Originally published February 13, 2013 on paleopix.com/blog by Penny Higgins:
A while ago, I proposed an experiment in which I collected snow at regular intervals during a Lake Effect Snow event. I made some predictions and collected the snow, and have now finally succeeded in analyzing the waters. The results weren’t quite what I expected.
I had predicted that isotopic values in the snow would not change over the course of the event. This was because all the snow would be forming directly off the lake, which is only a few miles away from the collection point. (This is in contrast to other synoptic storms, where we have precipitation coming from a single vapor mass, which will evolve isotopically over time. Read more about that here.) The temperature of the lake water, and its isotopic value would not change consequentially over the course of such a short event.
What I saw instead was an increase isotopic values overnight, and then a decrease the next day.
I compared the isotopic values with measures of air temperature during that period of time. I selected first the air temperature measured at the Rochester International Airport (ROC). Isotopic values do track temperature changes, thus I realized that what is most likely happening is the fractionation of isotopes (the selective evaporation of the heavier versus the lighter water) in both the formation of the water vapor off the lake and more importantly the freezing of that vapor into snow which is changing over time due to temperature.
I realized that ROC is actually sufficiently removed from the lake, that its measured temperatures are likely to be different than those directly adjacent to the lake. Shoreline temperatures are moderated by the warmth of the lake water itself. Temperatures between ROC and the lake shore are known to differ by as much at 20 or 30 degrees. I retrieved data from a WeatherBug weather station right on the lake shore (Forest Lawn Beach, FLB on the plot. Thanks to Parker Zack and Kevin Williams for helping me find this.) as it happens, for this snow event, temperatures at ROC and at FLB track each other quite closely for much of the event, until the event peters out. In either case, isotopic values track air temperatures.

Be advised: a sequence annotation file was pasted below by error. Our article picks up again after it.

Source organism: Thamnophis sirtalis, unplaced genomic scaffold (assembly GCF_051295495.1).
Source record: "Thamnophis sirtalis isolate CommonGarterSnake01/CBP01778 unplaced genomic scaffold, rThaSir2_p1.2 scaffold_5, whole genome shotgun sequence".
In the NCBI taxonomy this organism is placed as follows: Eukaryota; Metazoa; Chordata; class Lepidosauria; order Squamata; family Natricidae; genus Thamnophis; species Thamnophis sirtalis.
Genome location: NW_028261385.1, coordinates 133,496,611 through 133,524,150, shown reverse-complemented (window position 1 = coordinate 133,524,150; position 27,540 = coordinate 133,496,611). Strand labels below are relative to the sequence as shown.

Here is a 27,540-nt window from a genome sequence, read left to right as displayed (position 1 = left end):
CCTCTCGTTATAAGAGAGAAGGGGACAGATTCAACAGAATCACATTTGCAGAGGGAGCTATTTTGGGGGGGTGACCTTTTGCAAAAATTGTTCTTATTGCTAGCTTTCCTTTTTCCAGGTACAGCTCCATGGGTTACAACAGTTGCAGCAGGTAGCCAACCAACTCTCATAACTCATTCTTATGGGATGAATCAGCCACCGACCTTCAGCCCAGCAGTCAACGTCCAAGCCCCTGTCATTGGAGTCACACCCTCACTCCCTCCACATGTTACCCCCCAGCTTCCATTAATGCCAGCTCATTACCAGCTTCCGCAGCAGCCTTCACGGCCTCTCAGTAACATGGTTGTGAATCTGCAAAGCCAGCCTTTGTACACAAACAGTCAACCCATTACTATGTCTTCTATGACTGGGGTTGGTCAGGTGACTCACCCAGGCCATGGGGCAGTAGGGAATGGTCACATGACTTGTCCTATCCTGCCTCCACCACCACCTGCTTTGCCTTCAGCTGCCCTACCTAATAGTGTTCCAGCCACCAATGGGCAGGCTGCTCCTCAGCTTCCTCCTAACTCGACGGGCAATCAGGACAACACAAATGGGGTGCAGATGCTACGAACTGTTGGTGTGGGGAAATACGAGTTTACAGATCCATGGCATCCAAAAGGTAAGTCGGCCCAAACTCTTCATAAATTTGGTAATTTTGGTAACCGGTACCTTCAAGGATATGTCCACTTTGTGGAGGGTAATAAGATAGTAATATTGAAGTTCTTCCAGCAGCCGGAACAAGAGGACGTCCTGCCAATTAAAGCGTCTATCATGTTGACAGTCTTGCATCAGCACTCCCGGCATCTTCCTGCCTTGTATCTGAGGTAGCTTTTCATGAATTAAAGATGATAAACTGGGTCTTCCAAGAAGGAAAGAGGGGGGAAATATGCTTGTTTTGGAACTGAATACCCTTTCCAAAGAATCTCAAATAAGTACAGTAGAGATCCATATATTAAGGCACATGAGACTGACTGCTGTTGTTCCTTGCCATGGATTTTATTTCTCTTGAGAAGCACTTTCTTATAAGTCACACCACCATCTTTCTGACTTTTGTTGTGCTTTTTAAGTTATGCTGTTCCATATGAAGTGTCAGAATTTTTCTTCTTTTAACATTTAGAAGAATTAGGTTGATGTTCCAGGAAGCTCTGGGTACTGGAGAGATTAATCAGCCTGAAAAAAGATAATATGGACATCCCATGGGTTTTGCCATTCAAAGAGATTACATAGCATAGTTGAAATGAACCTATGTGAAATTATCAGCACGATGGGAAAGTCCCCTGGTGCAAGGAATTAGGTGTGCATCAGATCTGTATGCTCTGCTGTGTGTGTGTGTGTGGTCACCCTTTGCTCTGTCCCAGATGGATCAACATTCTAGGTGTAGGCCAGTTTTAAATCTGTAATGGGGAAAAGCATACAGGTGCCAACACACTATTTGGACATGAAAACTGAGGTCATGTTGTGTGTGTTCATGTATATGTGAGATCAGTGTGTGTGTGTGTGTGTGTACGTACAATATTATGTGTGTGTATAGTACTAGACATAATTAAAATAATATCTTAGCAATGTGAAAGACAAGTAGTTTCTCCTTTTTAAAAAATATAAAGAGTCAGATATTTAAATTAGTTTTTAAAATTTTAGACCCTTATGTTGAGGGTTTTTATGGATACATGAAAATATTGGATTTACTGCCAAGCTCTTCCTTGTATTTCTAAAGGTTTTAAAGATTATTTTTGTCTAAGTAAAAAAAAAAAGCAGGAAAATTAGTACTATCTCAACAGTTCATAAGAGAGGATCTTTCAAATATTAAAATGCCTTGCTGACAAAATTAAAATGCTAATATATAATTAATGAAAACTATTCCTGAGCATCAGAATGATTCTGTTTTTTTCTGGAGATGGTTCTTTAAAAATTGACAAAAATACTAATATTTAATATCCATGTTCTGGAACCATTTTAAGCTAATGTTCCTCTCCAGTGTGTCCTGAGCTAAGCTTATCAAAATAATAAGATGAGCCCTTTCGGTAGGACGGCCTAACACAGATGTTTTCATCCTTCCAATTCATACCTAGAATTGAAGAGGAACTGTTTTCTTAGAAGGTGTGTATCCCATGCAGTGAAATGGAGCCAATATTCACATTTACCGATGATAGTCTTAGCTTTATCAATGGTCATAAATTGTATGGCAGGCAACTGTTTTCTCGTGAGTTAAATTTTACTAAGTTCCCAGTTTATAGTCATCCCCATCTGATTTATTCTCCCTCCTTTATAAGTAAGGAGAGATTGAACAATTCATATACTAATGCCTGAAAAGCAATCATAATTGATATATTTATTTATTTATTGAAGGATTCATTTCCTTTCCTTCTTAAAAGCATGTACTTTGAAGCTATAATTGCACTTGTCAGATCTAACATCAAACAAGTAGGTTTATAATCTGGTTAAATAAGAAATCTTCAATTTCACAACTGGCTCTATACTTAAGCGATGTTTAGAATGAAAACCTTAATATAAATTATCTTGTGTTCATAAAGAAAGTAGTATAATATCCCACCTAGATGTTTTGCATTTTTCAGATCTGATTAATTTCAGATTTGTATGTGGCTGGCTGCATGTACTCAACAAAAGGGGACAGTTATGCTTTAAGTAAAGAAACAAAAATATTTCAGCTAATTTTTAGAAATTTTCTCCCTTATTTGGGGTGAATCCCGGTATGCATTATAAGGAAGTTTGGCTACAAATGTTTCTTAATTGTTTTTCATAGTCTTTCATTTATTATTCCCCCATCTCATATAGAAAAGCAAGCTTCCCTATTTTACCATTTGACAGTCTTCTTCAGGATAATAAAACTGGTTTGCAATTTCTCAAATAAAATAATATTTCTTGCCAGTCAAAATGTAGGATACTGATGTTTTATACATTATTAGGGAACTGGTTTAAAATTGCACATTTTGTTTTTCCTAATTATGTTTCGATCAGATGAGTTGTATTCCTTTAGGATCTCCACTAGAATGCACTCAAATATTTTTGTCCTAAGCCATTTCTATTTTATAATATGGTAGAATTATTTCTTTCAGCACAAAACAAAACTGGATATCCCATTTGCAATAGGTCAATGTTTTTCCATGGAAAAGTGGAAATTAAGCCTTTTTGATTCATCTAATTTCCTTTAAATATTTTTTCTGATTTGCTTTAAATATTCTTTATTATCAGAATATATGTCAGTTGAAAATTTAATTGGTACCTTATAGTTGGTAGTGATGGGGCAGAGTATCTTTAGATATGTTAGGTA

The snow gets isotopically ‘heavier’ during the colder overnight hours. Does this make sense?
Under warmer conditions, more of the heavier isotope will be incorporated into water vapor. In isotopic terms, this means that δ18O and δ2H of the vapor will be more positive when air temperatures are warmer. For freezing (or crystallizing snow), one might expect that more of the heavy isotope would remain in the vapor when the air temperatures are warmer. Or, since we’re measuring snow, warmer air temperatures means isotopically ‘lighter’ snow. If it’s colder, more of the heavy isotopes go into the snow, causing the δ18O and δ2H values of the snow to become more positive.
Oh thank goodness! It does make sense! That is if the changes in isotopic value of the snow is directed by air temperatures during the crystallization of the snow and we assume that air temperatures have minimal effect on the fractionation during evaporation.
Can we make the latter assumption?
I think we can. The temperature of the water is close to freezing (approximately 4 degrees C, data found here). Evaporation stops if the water freezes. The difference in fractionation of evaporating water at 4° C and 0° C is negligible (see article here). We can assume it is essentially the same. Thus any isotopic change we see must be due to changing air temperatures during the freezing of snow.
Snow was collected at two sites in Wayne County affected by this Lake Effect event. One site in the Town of Williamson, and one about seven miles further west in the Town of Ontario. Isotopic values of snow from these two sites are essentially the same and follow the same pattern. Thus we can say there is likely to be little lateral isotopic variation in snow isotopic values. That makes sense given that the snow is all coming from evaporation off the same lake.
If the isotopic value of the original lake water is known, along with air and water temperatures, it is possible to look at the extent of fractionation both during evaporation of the lake water and crystallization of the snow. We were unable to collect a lake water sample at the onset of this event, but we do have one collected from November of 2011, as well as snow measurements also from 2011. Alas, for the November 2011 event, we lack temperature data. But we can make some assumptions and try to look at fractionation. I’m working on those calculations now. And they make my head hurt.
For the next lake effect event, I’m hopeful we can get a sample of Lake Ontario water for a starting point. We will also collect snow from the weather station at FLB to see if there is a gradient in the snow isotopes from nearer the source to farther outboard (like Williamson). Sublimation may be occurring in the clouds, which might cause the snow to be isotopically heavier than ordinary fractionation would predict, in which case we would predict that shoreline snow would have more positive δ18O and δ2H values than snow collected further inland.